Department of Management

Multi-level state capitalism: Chinese state-owned buisness groups

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Multi-level state capitalism : Chinese state-owned buisness groups. / Arnoldi, Jakob; Villadsen, Anders Ryom; Chen, Xin; Na, Chaohong.

In: Management and Organization Review, Vol. 15, No. 1, 1740877618000360, 03.2019, p. 55-79.

Research output: Contribution to journal/Conference contribution in journal/Contribution to newspaperJournal articleResearchpeer-review

Harvard

Arnoldi, J, Villadsen, AR, Chen, X & Na, C 2019, 'Multi-level state capitalism: Chinese state-owned buisness groups', Management and Organization Review, vol. 15, no. 1, 1740877618000360, pp. 55-79. https://doi.org/10.1017/mor.2018.36

APA

Arnoldi, J., Villadsen, A. R., Chen, X., & Na, C. (2019). Multi-level state capitalism: Chinese state-owned buisness groups. Management and Organization Review, 15(1), 55-79. [1740877618000360]. https://doi.org/10.1017/mor.2018.36

CBE

MLA

Vancouver

Arnoldi J, Villadsen AR, Chen X, Na C. Multi-level state capitalism: Chinese state-owned buisness groups. Management and Organization Review. 2019 Mar;15(1):55-79. 1740877618000360. https://doi.org/10.1017/mor.2018.36

Author

Arnoldi, Jakob ; Villadsen, Anders Ryom ; Chen, Xin ; Na, Chaohong. / Multi-level state capitalism : Chinese state-owned buisness groups. In: Management and Organization Review. 2019 ; Vol. 15, No. 1. pp. 55-79.

Bibtex

@article{b3bb5d88e53749ceb5e039c874e10b60,
title = "Multi-level state capitalism: Chinese state-owned buisness groups",
abstract = "We argue that vertical interlocks in Chinese state-owned business groups are important mechanisms for coordination and information exchange between the apex firm and affiliated firms, and that they are also mechanisms for government owners of the business groups to exercise control. By combining resource dependence theory with elements from transaction cost economics and agency theory, we propose that the need for interlocks increases the higher the level of government ownership. The central government is therefore more likely to use vertical interlocks than the provincial governments, which again are more likely to use vertical interlocks than the municipal governments. We develop three hypotheses based on these arguments. A regression analysis of a hand-collected data set finds strong support for our hypotheses. Our results shed light on coordination and governance issues within the state-owned sector in China and on an important means for mitigating these issues used by the government owners and firms affiliated with state-owned groups.",
keywords = "Business groups, China, Government, Interlocks",
author = "Jakob Arnoldi and Villadsen, {Anders Ryom} and Xin Chen and Chaohong Na",
year = "2019",
month = "3",
doi = "10.1017/mor.2018.36",
language = "English",
volume = "15",
pages = "55--79",
journal = "Management and Organization Review",
issn = "1740-8776",
publisher = "Wiley",
number = "1",

}

RIS

TY - JOUR

T1 - Multi-level state capitalism

T2 - Chinese state-owned buisness groups

AU - Arnoldi, Jakob

AU - Villadsen, Anders Ryom

AU - Chen, Xin

AU - Na, Chaohong

PY - 2019/3

Y1 - 2019/3

N2 - We argue that vertical interlocks in Chinese state-owned business groups are important mechanisms for coordination and information exchange between the apex firm and affiliated firms, and that they are also mechanisms for government owners of the business groups to exercise control. By combining resource dependence theory with elements from transaction cost economics and agency theory, we propose that the need for interlocks increases the higher the level of government ownership. The central government is therefore more likely to use vertical interlocks than the provincial governments, which again are more likely to use vertical interlocks than the municipal governments. We develop three hypotheses based on these arguments. A regression analysis of a hand-collected data set finds strong support for our hypotheses. Our results shed light on coordination and governance issues within the state-owned sector in China and on an important means for mitigating these issues used by the government owners and firms affiliated with state-owned groups.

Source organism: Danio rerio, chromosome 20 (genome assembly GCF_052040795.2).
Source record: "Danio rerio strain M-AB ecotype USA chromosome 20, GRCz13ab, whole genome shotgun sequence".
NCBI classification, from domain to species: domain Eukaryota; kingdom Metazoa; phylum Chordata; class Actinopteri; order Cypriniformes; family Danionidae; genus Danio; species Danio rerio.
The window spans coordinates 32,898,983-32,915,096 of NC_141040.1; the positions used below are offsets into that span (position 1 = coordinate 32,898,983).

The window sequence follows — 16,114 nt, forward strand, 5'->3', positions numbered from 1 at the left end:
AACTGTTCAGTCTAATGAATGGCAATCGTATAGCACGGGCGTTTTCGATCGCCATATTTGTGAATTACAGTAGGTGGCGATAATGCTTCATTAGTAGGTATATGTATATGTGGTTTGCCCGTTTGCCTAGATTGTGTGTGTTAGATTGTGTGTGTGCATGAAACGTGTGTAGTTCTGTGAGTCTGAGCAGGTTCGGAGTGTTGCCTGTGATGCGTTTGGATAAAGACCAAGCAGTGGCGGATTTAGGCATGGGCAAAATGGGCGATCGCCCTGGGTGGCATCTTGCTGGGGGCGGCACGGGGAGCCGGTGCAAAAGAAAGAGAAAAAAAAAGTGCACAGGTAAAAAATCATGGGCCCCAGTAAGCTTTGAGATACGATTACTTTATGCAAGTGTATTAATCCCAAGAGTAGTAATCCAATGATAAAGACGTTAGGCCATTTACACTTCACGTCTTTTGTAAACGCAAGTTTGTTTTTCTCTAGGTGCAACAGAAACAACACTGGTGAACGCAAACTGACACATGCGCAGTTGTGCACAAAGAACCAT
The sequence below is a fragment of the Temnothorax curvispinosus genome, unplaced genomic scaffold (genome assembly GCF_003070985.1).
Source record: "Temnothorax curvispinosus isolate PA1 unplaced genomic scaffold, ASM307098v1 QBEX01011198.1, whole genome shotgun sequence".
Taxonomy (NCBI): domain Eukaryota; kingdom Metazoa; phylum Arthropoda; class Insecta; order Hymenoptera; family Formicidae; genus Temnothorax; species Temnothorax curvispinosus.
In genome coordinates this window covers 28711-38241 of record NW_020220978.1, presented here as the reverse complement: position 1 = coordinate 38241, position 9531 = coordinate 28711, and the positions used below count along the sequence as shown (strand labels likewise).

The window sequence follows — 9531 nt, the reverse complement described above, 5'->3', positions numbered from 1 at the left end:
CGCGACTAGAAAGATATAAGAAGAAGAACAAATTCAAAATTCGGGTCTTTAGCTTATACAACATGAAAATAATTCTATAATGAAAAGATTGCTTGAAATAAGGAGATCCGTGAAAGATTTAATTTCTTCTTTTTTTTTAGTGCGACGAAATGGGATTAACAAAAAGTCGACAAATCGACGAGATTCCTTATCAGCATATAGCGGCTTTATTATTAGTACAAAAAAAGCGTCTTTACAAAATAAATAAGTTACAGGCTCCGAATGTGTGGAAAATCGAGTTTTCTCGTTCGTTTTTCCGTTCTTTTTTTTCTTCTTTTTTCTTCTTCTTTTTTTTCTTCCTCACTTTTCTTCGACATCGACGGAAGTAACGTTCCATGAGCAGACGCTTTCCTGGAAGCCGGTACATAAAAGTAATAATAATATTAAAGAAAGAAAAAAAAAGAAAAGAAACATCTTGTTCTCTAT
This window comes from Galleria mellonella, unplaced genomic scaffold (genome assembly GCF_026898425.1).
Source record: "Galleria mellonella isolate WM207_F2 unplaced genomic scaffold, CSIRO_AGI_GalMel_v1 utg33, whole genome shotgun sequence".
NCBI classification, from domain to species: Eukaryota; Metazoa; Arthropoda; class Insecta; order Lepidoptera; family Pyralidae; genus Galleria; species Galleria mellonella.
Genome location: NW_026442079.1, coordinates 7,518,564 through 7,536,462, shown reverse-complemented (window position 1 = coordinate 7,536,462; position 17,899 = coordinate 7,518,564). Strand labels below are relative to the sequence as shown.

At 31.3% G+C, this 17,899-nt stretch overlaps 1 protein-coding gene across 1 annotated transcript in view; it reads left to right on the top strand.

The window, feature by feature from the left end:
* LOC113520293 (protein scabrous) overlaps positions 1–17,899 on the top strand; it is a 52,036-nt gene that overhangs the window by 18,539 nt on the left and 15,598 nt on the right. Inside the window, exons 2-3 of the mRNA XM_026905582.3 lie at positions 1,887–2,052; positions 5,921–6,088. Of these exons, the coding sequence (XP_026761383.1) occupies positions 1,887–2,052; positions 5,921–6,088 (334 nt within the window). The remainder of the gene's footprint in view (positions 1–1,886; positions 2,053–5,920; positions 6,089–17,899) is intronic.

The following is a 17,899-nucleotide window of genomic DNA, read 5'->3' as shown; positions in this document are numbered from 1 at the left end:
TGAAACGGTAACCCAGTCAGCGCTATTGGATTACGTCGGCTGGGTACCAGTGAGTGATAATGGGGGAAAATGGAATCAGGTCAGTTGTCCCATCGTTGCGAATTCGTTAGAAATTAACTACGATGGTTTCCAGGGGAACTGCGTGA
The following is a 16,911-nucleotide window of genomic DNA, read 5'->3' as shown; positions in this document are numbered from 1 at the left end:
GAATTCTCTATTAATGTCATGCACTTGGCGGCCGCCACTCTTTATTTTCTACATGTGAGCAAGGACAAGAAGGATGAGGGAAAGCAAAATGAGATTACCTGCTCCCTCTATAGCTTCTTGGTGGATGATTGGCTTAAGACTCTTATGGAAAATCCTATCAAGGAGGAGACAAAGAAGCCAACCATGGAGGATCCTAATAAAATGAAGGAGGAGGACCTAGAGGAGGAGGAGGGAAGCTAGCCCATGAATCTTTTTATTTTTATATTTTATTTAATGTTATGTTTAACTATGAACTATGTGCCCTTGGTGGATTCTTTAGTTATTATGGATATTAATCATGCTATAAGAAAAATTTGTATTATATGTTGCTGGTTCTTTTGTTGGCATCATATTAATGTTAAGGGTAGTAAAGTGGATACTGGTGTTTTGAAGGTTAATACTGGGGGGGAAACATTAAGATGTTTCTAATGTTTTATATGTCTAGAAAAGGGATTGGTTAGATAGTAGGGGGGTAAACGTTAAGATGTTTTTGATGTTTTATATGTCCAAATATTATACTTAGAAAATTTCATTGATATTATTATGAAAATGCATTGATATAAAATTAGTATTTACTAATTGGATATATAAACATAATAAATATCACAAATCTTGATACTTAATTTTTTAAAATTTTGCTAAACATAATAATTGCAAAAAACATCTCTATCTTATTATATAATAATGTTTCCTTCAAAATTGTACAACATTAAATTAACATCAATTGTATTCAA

AB - We argue that vertical interlocks in Chinese state-owned business groups are important mechanisms for coordination and information exchange between the apex firm and affiliated firms, and that they are also mechanisms for government owners of the business groups to exercise control. By combining resource dependence theory with elements from transaction cost economics and agency theory, we propose that the need for interlocks increases the higher the level of government ownership. The central government is therefore more likely to use vertical interlocks than the provincial governments, which again are more likely to use vertical interlocks than the municipal governments. We develop three hypotheses based on these arguments. A regression analysis of a hand-collected data set finds strong support for our hypotheses. Our results shed light on coordination and governance issues within the state-owned sector in China and on an important means for mitigating these issues used by the government owners and firms affiliated with state-owned groups.

KW - Business groups

KW - China

KW - Government

KW - Interlocks

UR - http://www.scopus.com/inward/record.url?scp=85063982002&partnerID=8YFLogxK

U2 - 10.1017/mor.2018.36

DO - 10.1017/mor.2018.36

M3 - Journal article

VL - 15

SP - 55

EP - 79

JO - Management and Organization Review

JF - Management and Organization Review

SN - 1740-8776

IS - 1

M1 - 1740877618000360

ER -